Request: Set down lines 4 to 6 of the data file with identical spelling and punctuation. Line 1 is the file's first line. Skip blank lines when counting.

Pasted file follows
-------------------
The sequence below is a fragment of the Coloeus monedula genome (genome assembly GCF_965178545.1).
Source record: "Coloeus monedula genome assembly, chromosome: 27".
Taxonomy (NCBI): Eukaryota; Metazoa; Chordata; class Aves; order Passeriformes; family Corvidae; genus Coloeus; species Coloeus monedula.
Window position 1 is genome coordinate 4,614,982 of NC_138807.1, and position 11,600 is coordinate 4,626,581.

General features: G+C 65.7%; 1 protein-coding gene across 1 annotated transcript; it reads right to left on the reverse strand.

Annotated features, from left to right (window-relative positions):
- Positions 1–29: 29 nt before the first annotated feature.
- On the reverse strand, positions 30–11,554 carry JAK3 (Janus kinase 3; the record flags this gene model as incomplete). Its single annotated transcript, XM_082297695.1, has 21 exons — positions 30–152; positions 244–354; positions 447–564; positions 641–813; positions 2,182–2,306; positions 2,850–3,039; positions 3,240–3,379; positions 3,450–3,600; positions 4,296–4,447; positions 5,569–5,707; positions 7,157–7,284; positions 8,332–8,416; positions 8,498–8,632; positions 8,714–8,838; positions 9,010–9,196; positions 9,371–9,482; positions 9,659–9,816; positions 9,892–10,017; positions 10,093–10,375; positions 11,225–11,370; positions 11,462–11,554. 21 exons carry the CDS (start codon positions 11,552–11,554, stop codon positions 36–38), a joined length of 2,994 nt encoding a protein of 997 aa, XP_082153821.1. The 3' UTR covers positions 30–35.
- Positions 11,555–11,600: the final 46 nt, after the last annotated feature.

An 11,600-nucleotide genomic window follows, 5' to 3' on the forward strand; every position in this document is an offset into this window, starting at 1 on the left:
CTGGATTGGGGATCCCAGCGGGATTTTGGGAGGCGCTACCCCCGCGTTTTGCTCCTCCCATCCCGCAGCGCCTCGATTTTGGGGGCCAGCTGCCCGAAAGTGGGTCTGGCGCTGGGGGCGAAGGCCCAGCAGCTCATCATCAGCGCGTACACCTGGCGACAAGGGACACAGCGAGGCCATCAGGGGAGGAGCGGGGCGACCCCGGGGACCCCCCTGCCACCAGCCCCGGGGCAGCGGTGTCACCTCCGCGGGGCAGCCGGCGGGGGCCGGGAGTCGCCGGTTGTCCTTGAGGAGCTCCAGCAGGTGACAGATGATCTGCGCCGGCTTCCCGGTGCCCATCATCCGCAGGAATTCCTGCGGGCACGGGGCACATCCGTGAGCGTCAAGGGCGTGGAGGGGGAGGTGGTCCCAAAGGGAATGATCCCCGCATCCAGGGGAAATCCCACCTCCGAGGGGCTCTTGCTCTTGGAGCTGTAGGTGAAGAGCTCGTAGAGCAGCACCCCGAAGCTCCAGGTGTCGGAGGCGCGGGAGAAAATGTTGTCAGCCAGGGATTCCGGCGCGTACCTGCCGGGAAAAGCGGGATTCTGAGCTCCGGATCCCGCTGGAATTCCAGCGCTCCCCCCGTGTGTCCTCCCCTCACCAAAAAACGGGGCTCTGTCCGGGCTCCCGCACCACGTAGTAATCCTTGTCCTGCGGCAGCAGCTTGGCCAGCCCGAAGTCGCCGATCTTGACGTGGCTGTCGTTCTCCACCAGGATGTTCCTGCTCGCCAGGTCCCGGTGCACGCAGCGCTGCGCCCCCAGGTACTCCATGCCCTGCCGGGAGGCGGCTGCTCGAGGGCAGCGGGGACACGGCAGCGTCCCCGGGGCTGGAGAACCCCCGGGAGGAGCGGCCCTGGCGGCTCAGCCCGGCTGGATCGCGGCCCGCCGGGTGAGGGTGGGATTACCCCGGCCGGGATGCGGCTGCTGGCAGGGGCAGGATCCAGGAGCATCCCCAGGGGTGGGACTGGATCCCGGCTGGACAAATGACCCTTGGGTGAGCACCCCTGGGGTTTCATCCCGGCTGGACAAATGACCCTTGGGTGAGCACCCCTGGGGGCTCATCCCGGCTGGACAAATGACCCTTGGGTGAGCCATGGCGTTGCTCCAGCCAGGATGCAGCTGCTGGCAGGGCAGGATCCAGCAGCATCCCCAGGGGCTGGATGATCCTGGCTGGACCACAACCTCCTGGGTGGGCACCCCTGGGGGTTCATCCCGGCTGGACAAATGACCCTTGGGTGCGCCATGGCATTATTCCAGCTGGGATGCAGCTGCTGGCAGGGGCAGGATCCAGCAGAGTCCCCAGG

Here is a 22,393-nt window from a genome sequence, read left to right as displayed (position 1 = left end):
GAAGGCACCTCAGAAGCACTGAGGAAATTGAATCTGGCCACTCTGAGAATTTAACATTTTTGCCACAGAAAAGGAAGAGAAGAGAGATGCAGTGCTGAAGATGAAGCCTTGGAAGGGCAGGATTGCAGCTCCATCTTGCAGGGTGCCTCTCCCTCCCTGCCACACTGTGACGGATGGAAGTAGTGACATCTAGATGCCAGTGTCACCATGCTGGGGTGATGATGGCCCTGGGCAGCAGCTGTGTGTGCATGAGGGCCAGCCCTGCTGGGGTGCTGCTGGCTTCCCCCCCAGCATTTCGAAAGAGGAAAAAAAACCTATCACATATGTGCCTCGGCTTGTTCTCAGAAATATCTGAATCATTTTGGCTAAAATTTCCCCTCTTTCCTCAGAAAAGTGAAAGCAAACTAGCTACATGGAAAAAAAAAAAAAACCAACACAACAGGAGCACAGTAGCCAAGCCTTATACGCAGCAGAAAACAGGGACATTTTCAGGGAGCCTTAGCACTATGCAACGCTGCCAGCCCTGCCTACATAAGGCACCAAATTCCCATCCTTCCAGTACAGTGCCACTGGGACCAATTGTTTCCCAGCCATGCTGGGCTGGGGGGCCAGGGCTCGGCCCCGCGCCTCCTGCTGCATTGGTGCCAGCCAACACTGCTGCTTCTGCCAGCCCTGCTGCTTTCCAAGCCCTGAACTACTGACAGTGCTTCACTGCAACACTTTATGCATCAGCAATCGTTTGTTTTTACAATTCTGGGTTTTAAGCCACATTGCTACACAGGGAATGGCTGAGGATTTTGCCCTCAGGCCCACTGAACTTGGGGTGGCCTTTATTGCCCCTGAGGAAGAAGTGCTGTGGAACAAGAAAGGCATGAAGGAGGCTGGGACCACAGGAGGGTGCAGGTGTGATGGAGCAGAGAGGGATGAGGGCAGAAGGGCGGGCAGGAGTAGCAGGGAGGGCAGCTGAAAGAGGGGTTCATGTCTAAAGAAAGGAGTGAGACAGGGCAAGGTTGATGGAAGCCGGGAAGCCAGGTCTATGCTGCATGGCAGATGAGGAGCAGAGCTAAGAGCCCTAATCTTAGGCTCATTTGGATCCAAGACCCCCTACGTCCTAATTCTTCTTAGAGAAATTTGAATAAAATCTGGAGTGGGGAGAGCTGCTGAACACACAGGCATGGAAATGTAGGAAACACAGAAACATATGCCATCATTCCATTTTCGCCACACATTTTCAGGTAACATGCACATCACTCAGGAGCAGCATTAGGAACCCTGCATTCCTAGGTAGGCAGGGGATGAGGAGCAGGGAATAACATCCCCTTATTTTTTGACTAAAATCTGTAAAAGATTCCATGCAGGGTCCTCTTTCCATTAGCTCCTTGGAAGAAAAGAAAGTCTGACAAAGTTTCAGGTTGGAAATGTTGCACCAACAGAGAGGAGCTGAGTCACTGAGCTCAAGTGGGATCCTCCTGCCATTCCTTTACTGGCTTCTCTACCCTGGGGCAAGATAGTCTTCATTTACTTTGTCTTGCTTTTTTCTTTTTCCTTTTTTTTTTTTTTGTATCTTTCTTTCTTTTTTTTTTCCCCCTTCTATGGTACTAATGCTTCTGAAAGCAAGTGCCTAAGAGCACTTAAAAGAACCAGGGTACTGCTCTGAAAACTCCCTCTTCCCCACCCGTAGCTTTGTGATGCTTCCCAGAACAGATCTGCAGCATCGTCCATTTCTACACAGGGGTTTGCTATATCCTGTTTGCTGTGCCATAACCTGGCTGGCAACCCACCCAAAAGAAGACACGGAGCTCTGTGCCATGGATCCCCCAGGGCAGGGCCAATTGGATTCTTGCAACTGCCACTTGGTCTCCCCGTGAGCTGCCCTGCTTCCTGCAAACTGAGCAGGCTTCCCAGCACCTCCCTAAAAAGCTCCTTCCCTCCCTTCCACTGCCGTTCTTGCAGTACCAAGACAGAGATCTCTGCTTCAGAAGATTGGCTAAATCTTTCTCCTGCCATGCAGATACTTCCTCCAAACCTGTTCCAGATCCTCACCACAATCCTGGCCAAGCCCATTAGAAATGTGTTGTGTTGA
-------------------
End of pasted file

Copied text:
Window position 1 is genome coordinate 4,614,982 of NC_138807.1, and position 11,600 is coordinate 4,626,581.

General features: G+C 65.7%; 1 protein-coding gene across 1 annotated transcript; it reads right to left on the reverse strand.

Annotated features, from left to right (window-relative positions):